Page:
Private sector financing
There are many different private sector lenders and investors offering different types of financing in order to earn a return on their money. They decide whether to provide your business with financing based on an assessment of the risks and potential reward in doing business with you.
To show these investors that your business is worthy and has the potential to be profitable, you need to demonstrate that you will be able to pay back the money, whether you are:
- Starting a business
- Developing a new product
- Expanding into a new location
- Developing new markets
- Purchasing new equipment
To do that, you should prepare a professional and well thought-out business plan.
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Debt financing is a loan of money that needs to be paid back with interest.
When deciding whether to finance your business, a lender will look at your business' potential and assets.
- If you have a new business, a lender will look carefully at your business plan and may ask you to put up some personal assets (such as your car, home, or personal investments) as collateral.
- If you have an existing business, the lender may wish to see your business plan and will also look carefully at your past financial statements and your projected revenues. The lender may also ask you to put up some of your business or personal assets as collateral.
Debt can be short-term or long-term:
- Short-term debt: includes loans with a term of less than one year (operating term loans) and lines of credit.
- Long-term debt: includes loans with a term of more than one year. It is generally used to finance the purchase of major assets such as buildings, land, machinery, computers and equipment.
The amount of money you will pay the lender is set out in a contract. The payments can include fixed payments of principal (paying back a portion of the sum that you borrowed) plus interest. In some cases, the payments may involve minimum monthly amounts based on either a fixed or floating interest rate.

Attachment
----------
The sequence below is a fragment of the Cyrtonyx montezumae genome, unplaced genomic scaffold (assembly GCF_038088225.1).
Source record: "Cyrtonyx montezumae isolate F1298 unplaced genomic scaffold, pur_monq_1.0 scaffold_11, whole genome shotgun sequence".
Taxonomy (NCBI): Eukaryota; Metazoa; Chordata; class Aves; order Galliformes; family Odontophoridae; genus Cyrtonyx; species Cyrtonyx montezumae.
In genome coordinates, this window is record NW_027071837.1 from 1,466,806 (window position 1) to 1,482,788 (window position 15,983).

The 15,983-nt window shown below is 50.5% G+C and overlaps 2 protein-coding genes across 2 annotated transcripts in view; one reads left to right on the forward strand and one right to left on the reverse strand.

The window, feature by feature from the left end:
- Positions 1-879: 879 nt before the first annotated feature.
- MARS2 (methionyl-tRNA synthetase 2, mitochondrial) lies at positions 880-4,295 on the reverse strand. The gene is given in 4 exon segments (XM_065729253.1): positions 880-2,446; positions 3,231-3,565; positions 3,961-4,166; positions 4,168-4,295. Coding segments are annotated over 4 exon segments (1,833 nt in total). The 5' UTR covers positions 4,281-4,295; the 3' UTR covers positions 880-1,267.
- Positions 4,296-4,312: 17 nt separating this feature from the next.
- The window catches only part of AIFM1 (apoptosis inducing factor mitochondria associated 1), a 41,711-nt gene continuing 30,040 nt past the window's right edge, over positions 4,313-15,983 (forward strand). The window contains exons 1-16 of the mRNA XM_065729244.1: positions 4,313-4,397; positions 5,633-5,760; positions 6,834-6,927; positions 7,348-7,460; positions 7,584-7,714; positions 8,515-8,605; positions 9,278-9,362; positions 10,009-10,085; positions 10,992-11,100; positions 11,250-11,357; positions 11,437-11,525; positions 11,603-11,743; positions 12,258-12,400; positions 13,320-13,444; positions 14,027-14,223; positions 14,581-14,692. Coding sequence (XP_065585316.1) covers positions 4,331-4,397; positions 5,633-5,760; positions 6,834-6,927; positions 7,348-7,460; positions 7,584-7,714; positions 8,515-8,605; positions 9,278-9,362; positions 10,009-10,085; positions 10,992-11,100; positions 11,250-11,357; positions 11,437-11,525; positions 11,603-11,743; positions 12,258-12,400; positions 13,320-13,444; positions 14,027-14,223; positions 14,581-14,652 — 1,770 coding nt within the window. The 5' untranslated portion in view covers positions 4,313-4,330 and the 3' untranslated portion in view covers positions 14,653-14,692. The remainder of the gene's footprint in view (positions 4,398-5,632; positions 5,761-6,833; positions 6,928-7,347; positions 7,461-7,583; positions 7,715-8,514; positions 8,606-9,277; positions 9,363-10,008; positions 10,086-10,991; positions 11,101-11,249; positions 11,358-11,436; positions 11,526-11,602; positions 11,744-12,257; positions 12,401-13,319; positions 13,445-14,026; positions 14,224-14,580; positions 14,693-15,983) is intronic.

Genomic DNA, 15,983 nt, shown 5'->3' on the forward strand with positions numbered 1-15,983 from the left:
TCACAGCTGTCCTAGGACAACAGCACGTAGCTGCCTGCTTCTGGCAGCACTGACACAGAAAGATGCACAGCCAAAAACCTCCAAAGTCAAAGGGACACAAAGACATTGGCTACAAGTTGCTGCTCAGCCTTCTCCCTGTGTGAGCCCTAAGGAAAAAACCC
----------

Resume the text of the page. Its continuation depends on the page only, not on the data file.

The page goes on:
There are several types of debt financing, including term loans, lines of credit, credit cards, micro credit, supplier credit, commercial mortgages and leases.
Commercial term loans
Financial institutions provide commercial loans to businesses for:
- Buying long-term fixed assets, such as land, buildings or equipment
- Increasing working capital
- Investing in business expansion
- Buying another business
Commercial loans generally have a specified period for repayment, usually ranging from 3 to 5 years. They usually have a fixed interest rate as well. The loan will have a predetermined schedule for repayment of the principal interest.
You will be asked to provide an asset as collateral to secure your loan. If you are financing the purchase of an asset, then you should be able to use that asset as the collateral. If you are looking for working capital or a business expansion loan, then you will need to put up assets that you currently own as collateral. This can include buildings, real estate, equipment and accounts receivable.
Lines of credit or operating loans
A line of credit or operating loan is usually attached to your main chequing account and can be used to pay operational expenses, when there is not enough money in the business' bank account. This type of financing is ideal when there are ups and downs in your business' cash flow. It can allow you to continue operating normally, when you are waiting on payment from clients or during a temporary slowdown in revenues.
You may also be able to secure a line of credit with personal assets. For example, many banks now allow individuals to have a home owner's line of credit related to the equity in their home and this line of credit can sometimes be split into personal and business categories.
Using your credit card to finance your business is one way to get money quickly. You don't have to complete an application, and you don't need to convince anyone of the merits of your business.